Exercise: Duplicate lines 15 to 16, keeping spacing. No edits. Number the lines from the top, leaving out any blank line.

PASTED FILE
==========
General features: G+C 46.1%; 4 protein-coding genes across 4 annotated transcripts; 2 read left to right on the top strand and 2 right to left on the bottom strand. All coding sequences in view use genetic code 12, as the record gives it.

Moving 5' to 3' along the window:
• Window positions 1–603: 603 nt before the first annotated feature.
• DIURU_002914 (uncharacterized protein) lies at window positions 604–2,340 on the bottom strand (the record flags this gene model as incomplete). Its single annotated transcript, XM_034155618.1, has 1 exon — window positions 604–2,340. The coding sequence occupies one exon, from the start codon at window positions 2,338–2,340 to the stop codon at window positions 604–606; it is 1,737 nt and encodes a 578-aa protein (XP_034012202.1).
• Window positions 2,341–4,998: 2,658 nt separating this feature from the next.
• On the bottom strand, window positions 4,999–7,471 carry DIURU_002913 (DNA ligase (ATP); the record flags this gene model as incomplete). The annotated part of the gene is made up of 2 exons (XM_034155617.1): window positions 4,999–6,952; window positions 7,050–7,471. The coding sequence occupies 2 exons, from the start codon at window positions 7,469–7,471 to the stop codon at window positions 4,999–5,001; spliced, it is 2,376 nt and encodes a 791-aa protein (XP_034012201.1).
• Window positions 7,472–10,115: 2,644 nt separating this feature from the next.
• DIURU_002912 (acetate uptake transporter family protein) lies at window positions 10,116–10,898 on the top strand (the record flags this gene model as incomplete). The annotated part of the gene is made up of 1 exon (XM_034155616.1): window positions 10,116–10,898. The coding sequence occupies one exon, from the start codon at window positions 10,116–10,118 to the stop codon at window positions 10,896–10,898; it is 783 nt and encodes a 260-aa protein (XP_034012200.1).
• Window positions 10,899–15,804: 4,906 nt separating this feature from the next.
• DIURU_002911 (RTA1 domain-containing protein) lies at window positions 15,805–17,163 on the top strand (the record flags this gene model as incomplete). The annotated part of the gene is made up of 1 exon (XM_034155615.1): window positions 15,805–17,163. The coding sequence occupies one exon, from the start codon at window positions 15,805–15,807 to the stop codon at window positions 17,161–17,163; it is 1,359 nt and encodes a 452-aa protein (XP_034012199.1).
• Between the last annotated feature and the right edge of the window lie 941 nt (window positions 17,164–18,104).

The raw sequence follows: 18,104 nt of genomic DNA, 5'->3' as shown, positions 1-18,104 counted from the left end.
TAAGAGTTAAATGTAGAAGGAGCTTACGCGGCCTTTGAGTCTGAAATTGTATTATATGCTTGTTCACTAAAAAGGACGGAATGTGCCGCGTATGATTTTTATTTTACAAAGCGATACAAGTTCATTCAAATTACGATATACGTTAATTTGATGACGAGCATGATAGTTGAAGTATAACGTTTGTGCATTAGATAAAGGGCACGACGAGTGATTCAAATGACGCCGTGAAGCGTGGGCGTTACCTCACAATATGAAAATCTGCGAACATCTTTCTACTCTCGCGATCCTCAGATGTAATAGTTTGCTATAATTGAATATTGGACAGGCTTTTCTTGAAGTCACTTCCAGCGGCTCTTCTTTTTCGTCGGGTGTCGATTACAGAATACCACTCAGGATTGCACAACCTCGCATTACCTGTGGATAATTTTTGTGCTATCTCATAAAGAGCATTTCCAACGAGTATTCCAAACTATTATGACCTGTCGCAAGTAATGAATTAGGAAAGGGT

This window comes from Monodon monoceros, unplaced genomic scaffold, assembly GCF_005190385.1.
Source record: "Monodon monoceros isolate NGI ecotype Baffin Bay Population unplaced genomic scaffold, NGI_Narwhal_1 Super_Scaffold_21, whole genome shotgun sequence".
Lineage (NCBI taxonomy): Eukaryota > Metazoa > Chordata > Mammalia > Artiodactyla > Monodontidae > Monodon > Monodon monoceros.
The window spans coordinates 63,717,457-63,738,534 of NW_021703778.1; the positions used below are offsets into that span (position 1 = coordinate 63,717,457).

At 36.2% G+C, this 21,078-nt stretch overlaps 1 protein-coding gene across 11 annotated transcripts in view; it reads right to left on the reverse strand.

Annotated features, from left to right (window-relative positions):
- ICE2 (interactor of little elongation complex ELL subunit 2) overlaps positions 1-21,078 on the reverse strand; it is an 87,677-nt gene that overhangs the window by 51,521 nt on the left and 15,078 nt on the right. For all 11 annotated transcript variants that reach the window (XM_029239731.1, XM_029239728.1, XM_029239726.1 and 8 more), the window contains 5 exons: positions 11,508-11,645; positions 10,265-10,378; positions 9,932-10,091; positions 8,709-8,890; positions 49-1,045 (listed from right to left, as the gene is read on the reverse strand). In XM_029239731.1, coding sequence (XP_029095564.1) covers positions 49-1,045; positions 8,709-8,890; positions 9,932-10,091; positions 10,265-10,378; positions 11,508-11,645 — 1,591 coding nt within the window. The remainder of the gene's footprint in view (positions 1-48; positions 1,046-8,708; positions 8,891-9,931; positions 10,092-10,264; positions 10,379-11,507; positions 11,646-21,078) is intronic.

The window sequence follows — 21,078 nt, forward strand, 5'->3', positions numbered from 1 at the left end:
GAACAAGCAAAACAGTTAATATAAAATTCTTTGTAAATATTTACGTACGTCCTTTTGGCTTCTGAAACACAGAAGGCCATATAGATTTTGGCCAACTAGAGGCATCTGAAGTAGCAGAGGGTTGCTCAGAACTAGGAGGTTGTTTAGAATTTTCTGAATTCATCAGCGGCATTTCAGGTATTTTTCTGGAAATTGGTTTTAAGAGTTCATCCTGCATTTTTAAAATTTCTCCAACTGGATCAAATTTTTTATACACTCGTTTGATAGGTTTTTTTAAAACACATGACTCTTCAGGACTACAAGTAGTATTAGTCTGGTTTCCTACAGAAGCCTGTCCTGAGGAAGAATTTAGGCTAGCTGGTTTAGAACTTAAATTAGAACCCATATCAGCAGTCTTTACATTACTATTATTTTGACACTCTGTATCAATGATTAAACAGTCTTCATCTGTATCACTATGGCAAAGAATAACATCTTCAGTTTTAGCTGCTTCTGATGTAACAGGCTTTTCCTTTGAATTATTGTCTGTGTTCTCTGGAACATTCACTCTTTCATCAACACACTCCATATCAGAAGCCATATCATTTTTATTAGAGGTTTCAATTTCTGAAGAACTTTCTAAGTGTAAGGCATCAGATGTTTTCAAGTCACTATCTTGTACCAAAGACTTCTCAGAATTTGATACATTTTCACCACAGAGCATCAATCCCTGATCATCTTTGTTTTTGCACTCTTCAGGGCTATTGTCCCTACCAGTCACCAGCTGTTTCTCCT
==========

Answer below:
Source record: "Monodon monoceros isolate NGI ecotype Baffin Bay Population unplaced genomic scaffold, NGI_Narwhal_1 Super_Scaffold_21, whole genome shotgun sequence".
Lineage (NCBI taxonomy): Eukaryota > Metazoa > Chordata > Mammalia > Artiodactyla > Monodontidae > Monodon > Monodon monoceros.